Achieving public dialogue
Achieving public dialogue

This free course is available to start right now. Review the full course description and key learning outcomes and create an account and enrol if you want a free statement of participation.

Free course

Achieving public dialogue

3.2 Public consultation vs public engagement

‘Public consultation’ is not a new concept in policy making. For society to function effectively, laws and policies must have public support. It is desirable, therefore, to have some idea of what the public thinks about an issue before regulation is finalised. Consultation is based on establishing the nature of a socially collective view that we call ‘public opinion’. The main means of establishing public opinion with at least some degree of confidence is the opinion poll, the methodology for which has become increasingly sophisticated. Polls deliver useful quantitative data, but they cannot tell us much about the nuances of the views of individuals or why people hold certain opinions. For more qualitative (descriptive) data, the government or a local authority might declare a consultation period, for the duration of which the public is invited to send in representations to be considered during the decision-making process.

Although public consultation is in keeping with the spirit of democracy, the consultation model is still essentially deficit in its approach. In general, the respondents play no part in framing the questions or in subsequent discussions about policy. The concept of public engagement, on the other hand, describes a mechanism that attempts to be much more inclusive. Engagement aspires to incorporate lay views – and specifically lay values – in the decision-making process, thus giving citizens more of an active, participatory role.

A concern expressed by many experts is that public opinion, in its broadest sense, is not sufficiently ‘informed’ to be accorded a meaningful role in decision making. Common sense dictates that some familiarity with the processes, prospects, risks and benefits of new technology is a prerequisite for participating in decision making about policy. It is thought that lay people also feel more comfortable in making recommendations if they have an understanding of the issue under consideration (Klüver, 1995). Consensus conferences are mechanisms of public participation that seek to address some of these concerns surrounding input of lay voices in policy making.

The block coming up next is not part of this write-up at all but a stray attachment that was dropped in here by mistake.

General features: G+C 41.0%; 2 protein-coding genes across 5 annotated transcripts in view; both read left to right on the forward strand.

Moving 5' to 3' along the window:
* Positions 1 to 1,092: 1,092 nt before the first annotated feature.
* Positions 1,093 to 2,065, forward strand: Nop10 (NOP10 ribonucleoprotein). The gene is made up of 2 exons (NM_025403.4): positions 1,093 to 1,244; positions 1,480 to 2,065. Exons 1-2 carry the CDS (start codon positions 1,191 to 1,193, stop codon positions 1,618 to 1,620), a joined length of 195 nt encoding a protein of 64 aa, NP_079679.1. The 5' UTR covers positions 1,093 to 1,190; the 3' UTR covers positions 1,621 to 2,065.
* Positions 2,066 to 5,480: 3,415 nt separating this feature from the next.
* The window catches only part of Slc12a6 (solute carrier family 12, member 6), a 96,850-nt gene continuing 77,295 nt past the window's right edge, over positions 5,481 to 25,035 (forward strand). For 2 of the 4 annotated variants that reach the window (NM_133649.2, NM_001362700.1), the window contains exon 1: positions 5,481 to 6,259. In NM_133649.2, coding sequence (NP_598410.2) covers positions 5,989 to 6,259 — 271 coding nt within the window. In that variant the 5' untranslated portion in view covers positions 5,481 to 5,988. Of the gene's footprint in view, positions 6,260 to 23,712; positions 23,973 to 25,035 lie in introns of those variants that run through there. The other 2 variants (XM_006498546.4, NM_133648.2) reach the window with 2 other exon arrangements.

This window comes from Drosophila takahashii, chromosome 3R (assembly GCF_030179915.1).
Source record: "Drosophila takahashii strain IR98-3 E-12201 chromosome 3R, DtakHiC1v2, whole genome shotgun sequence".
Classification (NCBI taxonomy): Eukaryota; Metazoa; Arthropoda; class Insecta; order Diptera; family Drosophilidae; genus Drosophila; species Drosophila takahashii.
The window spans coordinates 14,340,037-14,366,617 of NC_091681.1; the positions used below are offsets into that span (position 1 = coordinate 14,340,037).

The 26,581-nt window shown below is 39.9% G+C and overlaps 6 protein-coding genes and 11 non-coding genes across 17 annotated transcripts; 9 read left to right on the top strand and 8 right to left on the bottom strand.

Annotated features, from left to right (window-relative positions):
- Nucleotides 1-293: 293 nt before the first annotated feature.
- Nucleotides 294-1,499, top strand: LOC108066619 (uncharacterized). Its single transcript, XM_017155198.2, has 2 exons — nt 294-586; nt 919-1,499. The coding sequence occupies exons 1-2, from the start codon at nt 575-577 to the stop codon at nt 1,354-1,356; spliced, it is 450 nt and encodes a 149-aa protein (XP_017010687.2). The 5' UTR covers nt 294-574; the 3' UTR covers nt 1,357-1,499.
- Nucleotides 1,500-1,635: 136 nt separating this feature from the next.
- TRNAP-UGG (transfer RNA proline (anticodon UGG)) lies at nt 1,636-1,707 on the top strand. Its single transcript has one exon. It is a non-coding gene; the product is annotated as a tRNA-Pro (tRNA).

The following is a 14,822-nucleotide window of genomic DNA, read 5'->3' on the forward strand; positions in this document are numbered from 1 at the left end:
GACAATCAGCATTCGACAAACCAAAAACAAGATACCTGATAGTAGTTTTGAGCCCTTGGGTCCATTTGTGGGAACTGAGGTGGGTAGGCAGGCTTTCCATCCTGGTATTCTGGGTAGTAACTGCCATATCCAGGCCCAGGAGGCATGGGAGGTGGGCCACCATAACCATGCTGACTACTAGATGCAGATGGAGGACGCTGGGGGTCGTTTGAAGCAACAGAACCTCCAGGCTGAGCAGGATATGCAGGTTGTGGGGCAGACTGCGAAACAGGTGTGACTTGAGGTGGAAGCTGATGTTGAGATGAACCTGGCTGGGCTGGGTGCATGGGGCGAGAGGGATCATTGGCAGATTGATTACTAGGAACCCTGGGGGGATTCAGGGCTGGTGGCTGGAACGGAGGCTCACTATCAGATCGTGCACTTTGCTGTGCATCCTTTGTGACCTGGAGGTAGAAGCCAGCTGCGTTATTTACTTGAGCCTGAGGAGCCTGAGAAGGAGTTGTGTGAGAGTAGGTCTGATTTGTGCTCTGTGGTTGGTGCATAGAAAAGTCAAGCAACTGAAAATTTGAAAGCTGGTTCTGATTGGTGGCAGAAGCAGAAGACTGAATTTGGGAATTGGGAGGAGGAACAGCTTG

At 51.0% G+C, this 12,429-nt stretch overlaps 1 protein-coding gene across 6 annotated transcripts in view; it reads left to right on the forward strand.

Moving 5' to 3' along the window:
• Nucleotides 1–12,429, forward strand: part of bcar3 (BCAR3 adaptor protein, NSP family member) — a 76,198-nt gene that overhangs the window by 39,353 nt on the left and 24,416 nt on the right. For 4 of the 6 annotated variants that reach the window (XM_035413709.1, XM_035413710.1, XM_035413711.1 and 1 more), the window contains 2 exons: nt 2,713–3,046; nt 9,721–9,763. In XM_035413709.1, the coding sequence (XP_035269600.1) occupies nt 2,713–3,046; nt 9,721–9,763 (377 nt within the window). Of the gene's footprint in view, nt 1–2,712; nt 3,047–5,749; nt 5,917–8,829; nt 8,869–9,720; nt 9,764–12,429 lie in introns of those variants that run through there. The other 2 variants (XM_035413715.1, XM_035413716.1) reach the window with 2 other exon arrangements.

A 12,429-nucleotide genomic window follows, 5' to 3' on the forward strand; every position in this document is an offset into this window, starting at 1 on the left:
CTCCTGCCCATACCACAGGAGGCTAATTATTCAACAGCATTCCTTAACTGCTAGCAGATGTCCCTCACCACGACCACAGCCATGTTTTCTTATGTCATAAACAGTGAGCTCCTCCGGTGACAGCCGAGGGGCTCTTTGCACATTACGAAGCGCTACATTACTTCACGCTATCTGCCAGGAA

S802_1

Take your learning further

Making the decision to study can be a big step, which is why you'll want a trusted University. The Open University has over 40 years’ experience delivering flexible learning and 170,000 students are studying with us right now. Take a look at all Open University courses.

If you are new to university level study, find out more about the types of qualifications we offer, including our entry level Access courses and Certificates.

Not ready for University study then browse over 900 free courses on OpenLearn and sign up to our newsletter to hear about new free courses as they are released.

Every year, thousands of students decide to study with The Open University. With over 120 qualifications, we’ve got the right course for you.

Request an Open University prospectus